Fruita Historic District
Step back to the time of frontier pioneers at the preserved Fruita settlement, site of a small community from the 1880s to early 1940s, in Capitol Reef National Park. Depending on the time of year, you can even pick the fruit from the trees. The park maintains the fruit orchards planted by early residents, including apple, peach, pear, and cherry trees, and a one-room schoolhouse still stands in the area.
Visit the Gifford House, built in 1908 by a Mormon settler and occupied until the late ‘60s, for a glimpse of life in historic Fruita. The home now holds a small gift shop and bakery, famous for its delicious pies.
The Fruita Historic District is located just east of the park’s visitor center.
The place to be when the sun goes down, Sunset Point has dramatic views over Capitol Reef’s rock formations and lovely evening light. To reach it, head to the Goosenecks Overlook and pick up the Sunset Point Trail from the parking lot. A short (.3-mile) trail leads right to the overlook.
Rim Overlook Trail
Hikers looking for excellent views—including the Fruita Historic District, the Waterpocket Fold formation, and rock domes—should head to this 2.3-mile (one-way) strenuous trail that leads to a vista 1,000 feet over the park. Pick it up at the Hickman Bridge trailhead in the Fruita Historic District.
Grand Wash Trail and Cassidy Arch
Near the lower trail entrance to the Grand Wash Trail, take the spur trail to climb 670 feet to Cassidy Arch (named after Butch Cassidy, the famous outlaw who hid out in the area), a thick rock span. The 1.7-mile, one-way, strenuous trail skirts sheer drops and passes striped rock walls en route to the arch.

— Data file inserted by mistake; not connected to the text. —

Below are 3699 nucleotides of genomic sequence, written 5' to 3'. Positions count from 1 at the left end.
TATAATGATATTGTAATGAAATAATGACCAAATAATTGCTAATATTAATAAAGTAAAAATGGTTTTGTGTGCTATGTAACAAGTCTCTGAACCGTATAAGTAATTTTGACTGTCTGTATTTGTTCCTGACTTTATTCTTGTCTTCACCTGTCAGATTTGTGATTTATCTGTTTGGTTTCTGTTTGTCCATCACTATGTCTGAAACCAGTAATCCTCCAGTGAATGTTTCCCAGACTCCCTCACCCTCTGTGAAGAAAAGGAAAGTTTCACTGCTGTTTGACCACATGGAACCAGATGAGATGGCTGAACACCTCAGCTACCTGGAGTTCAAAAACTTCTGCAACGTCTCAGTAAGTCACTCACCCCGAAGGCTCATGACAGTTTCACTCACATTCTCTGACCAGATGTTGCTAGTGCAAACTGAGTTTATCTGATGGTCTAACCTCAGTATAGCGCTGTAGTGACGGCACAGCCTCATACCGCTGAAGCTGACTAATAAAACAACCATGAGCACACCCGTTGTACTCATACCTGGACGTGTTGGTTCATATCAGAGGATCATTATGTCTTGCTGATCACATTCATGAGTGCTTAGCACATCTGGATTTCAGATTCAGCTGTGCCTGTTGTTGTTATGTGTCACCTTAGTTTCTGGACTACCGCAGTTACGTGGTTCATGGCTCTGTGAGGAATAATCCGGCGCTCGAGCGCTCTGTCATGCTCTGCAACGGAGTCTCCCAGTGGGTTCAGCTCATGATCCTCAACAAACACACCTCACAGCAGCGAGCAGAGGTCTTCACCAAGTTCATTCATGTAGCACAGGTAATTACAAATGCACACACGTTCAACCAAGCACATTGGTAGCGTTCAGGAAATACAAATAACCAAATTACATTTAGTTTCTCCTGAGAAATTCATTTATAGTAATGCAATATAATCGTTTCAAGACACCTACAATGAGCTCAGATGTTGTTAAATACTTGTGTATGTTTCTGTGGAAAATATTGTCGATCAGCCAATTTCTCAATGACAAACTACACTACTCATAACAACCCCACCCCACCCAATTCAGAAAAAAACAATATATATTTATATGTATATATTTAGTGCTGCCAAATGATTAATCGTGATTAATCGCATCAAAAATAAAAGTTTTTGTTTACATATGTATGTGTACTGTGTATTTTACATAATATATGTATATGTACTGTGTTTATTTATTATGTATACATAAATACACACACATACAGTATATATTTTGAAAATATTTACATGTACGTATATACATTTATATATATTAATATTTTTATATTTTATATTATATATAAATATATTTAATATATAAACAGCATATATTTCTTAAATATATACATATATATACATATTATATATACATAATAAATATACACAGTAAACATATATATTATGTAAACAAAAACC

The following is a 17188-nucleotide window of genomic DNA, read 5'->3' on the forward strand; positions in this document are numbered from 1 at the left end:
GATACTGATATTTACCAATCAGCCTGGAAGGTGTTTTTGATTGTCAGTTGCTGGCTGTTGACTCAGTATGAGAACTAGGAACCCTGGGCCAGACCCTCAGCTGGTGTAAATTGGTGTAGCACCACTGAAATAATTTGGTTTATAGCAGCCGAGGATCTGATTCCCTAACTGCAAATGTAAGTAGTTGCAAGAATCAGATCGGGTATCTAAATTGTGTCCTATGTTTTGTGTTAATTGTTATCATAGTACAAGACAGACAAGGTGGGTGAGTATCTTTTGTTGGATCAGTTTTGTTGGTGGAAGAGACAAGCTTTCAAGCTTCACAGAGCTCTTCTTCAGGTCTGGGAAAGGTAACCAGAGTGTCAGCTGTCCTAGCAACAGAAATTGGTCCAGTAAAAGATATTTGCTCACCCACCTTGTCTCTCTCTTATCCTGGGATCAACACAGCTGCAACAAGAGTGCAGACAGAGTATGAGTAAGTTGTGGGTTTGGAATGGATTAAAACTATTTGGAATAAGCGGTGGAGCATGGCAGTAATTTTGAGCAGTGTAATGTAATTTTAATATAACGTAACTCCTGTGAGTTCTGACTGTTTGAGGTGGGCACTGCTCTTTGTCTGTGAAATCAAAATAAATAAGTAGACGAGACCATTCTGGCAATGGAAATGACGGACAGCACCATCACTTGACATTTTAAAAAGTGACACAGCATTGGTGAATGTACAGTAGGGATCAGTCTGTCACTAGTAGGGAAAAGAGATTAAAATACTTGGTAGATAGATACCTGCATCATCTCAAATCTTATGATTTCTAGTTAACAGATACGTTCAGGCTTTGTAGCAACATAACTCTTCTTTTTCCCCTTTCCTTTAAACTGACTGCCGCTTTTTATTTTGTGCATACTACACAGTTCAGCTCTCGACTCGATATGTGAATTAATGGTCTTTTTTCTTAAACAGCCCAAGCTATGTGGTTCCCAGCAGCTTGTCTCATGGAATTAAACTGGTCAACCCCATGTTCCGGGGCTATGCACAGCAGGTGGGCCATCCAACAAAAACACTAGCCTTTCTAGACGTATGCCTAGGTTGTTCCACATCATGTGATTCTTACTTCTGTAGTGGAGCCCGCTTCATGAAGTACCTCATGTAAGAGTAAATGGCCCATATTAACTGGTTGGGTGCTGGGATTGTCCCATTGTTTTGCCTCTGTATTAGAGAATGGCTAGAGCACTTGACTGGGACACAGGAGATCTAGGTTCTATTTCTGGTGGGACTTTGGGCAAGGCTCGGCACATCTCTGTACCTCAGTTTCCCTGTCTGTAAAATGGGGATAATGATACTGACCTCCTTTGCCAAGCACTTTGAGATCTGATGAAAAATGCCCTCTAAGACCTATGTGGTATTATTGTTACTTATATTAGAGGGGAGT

Want a more family friendly hike? Stay on the Grand Wash Trail, a 2.2-mile, one way trail from the lower trailhead to the upper trailhead. This flat riverbed between two towering canyon walls is an easy hike for all ages. Along the way you’ll find many holey rock formations that kids (and adults) love to explore.
Capitol Gorge Trail
Perfect for a hot, sunny day, this flat riverbed trail gives you shade all day long except for straight-up noon. Leisurely walk 1-mile (one way) past tall canyon walls that look like they’ve been punched full of holes, the Pioneer Registry where travelers from the 1800’s recorded their passage, and “The Tanks,” a short steep spur up to water pockets. To get to the trailhead, drive Capitol Reef’s Scenic Drive all the way to the end.
Need a map? Download an official Capitol Reef National Park map for basic road and attraction locations. For a detailed, topographic trail map, buy the NatGeo Trails Illustrated Map for Capitol Reef National Park at REI.com. The map includes trails, trailheads, points of interest, campgrounds, lakes and much more. Or get the complete Utah National Parks Map Pack with five topographic maps. All of the NatGeo maps are printed on waterproof, tear-resistant material.